I loosened the soil and leveled off the space where we could fit 1 more of the chimney blocks. In the process, I realized that I could completely miss the bunch of chives. However, I wanted to add a block to form a corner, so I decided to dig some out for transplanting, first.

After discussing what we wanted to put in these in the future, we decided to transplant just some of the chives into two blocks, just inside the corner. The bottoms were stuffed with mulch, then topped with peat, before transplanting. More peat was added, later.

I then went to work on the opposite corner, which had a bit of a problem.

That metal fence post is every so slightly in the way.

The ground here also started to slop upwards towards the house on this side, so I had to level the area by taking soil away from the area. On the other side, I had to level the soil by adding to it!

As for placing the block, I found I could push the metal post aside, just enough for it to line up right.

After everything we jammed in and settled into place, the post ended up being very close to straight, still. So I was happy.

On to the next step!

I raked the mulch I had moved aside, right up against the blocks, then used some of it to jam into the openings until they were filled to about an inch or two from the tops.

Next, I put a layer of peat on top of the mulch.

As I worked my way down the line, I added more mulch to some of them before adding the peat, just to make sure there was a deep, tamped down layer.

I then gave all of them a thorough watering, to give the decomposition process a bit of a head start – and wash off the tops of the blocks a bit.

As it breaks down, I expect the mulch and peat to sink by an inch or two. That will give us the space to add soil as we plant things in them.

As for the small openings, my daughter and I talked about filling them with sand or gravel. I don’t mind the idea of filling them with soil and planting things in them, though they are really too small for that. Even just leaving them empty will serve as a layer of insulation to protect the soil in the middle. However, if we were to put sand in them, it would keep unwelcome things from starting to grow in there, plus give a nice base to add garden stakes, supports, or even solar lights for lighting up pathways.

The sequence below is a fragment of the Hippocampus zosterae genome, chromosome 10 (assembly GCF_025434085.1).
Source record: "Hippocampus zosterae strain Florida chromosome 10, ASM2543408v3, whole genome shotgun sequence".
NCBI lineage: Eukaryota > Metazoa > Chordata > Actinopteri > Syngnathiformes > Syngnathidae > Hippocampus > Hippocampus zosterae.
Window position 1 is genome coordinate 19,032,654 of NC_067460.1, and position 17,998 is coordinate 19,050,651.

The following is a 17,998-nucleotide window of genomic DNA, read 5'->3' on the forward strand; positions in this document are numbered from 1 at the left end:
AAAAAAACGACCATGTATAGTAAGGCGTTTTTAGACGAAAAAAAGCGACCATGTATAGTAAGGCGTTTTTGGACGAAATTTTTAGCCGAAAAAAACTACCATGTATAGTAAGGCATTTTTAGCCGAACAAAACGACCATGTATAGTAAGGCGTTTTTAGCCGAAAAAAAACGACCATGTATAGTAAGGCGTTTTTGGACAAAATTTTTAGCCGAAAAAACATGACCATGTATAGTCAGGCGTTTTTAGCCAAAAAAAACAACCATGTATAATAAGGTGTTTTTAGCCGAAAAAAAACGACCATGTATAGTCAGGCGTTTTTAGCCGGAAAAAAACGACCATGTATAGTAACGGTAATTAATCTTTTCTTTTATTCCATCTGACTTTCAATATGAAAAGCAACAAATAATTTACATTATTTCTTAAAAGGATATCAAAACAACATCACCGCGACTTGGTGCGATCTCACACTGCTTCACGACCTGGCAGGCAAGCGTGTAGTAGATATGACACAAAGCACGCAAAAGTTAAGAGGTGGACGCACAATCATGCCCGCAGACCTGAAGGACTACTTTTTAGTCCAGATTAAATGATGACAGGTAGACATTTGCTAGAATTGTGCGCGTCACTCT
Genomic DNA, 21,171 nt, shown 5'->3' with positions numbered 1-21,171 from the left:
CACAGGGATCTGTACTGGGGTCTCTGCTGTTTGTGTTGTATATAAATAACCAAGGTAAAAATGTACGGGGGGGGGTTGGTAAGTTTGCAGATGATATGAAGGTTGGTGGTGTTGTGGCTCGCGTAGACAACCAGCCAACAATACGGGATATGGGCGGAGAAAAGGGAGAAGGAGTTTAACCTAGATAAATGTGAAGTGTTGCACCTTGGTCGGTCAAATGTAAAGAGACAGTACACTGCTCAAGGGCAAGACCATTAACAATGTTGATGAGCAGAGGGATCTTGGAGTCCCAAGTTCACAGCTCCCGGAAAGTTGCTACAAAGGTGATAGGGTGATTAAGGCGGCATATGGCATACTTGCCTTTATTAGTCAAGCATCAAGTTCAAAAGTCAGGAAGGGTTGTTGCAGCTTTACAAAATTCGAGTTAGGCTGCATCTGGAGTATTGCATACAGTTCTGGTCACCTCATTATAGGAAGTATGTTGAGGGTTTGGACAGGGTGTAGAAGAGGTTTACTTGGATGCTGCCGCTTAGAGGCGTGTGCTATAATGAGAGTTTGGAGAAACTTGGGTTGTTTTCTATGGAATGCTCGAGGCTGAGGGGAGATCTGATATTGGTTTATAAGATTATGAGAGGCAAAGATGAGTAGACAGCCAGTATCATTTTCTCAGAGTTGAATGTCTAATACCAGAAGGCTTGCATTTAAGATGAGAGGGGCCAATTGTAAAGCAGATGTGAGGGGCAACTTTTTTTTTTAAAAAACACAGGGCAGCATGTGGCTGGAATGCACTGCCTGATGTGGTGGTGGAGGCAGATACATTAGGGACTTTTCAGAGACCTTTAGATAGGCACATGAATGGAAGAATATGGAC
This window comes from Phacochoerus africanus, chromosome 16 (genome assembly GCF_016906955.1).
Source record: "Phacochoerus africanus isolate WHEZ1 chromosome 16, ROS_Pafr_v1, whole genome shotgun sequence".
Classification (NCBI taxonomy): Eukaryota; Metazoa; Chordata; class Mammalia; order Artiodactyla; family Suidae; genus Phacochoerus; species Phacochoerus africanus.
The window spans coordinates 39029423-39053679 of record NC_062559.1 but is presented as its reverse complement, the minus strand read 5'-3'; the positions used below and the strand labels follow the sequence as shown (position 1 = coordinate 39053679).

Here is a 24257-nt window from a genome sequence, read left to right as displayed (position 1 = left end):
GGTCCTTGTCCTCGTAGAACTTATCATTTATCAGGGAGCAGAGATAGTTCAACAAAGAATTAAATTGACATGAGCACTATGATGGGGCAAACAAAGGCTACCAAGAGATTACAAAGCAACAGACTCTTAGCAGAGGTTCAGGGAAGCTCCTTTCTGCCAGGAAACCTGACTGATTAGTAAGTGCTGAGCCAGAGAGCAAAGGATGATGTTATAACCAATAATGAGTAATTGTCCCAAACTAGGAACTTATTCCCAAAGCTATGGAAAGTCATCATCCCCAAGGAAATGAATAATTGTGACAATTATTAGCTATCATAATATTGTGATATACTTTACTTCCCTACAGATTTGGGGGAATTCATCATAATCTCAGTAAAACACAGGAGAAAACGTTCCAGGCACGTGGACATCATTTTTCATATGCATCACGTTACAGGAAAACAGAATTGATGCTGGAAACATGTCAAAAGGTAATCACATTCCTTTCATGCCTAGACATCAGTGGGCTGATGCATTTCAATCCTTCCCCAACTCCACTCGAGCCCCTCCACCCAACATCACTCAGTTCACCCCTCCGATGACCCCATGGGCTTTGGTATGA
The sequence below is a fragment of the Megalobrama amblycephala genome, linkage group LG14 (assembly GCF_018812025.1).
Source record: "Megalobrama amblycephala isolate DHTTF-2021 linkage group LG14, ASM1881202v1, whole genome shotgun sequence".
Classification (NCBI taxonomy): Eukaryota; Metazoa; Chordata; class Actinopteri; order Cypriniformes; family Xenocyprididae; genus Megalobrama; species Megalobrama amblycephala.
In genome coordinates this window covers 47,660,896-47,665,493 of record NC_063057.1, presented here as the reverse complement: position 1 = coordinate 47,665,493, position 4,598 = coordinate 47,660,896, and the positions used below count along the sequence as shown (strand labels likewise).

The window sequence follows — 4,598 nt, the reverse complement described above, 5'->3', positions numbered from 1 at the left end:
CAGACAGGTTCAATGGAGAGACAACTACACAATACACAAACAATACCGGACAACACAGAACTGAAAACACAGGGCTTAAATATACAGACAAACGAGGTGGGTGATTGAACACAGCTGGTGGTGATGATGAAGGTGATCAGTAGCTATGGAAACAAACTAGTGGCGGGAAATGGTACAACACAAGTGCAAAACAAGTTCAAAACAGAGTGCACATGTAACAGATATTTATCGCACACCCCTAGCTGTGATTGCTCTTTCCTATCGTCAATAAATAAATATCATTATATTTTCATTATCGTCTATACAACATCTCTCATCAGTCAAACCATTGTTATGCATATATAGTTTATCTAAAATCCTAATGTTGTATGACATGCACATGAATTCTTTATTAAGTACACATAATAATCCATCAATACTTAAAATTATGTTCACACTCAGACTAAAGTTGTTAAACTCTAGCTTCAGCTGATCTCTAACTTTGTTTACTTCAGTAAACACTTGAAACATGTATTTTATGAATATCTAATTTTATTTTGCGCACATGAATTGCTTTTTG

Since we’re stuck with those metal posts anyhow, I like the idea of using them to string decorative LED lights across, too. 🙂

I’m pretty happy with how this area is starting to shape up.

For those new to this blog, here is what the area was like, when I started cleaning it up last year.

Part one
Part two
Part three
Part four

We’ve made a lot of progress here! 🙂

The Re-Farmer

Clean up: old dog houses moved

Brrr, today has turned out to be chilly!

With some help from my daughter, though, I was able to get a lot more done outside than I expected.

First on the list was to move the old dog houses to what I hope will be a permanent – or at least long term – location.

Unfortunately, things are really level in the area I wanted to put them. After discussing it a bit, we decided which space was the most level, then hoisted the dog houses over.

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Morning company

In the last while, the kittens have become more interested in following me around as I do my morning rounds. Especially when I go to switch the memory card in the trail cam. Usually, it’s just one or two kittens, though.

This morning, my daughter came along, and that really got their attention, so we had 4 of them from the start. 😀

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Some manual labour, and getting things started

After dropping one daughter off at work, my other daughter and I did a whole bunch of manual labour around the yard.

The first thing we did was haul away the stuff I’d clean up in the old wood pile area, including moving the pile of debris to the back of the outhouse, and sorting through the pile of found objects and garbage.

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Clean up: old wood pile, progress

I was able to get about an hour of clean up in the old wood pile area. I made sure to check the temperature before I headed out, and it was only 22C. Thank God it wasn’t any hotter, because even that felt way too hot.

Y’know, I’ve always wanted to travel, and go vacation on some tropical island. I still want to do that, but I am realizing that I’d just die in the heat! 😀

So this is where I left off, yesterday.

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Chokecherries, ready to freeze

The chokecherries I picked this morning are all done for now.

Nice to see my colander so full of berries! All clean and ready to pick over.

I got all the stems (of course, I found one I missed after I took this photo!) and the ones that were damages or whatever. I filled two 9×13 jelly roll pans with berries when I was done.

They are now in the deep freeze, to be transferred to freezer bags when they are frozen solid. After that, they can wait until we decide how we want to use them this year. 🙂 The freezing will help them release their juices later, too.

So… what shall we make? More chokecherry vinegar? Or try a jam or jelly this year?

The Re-Farmer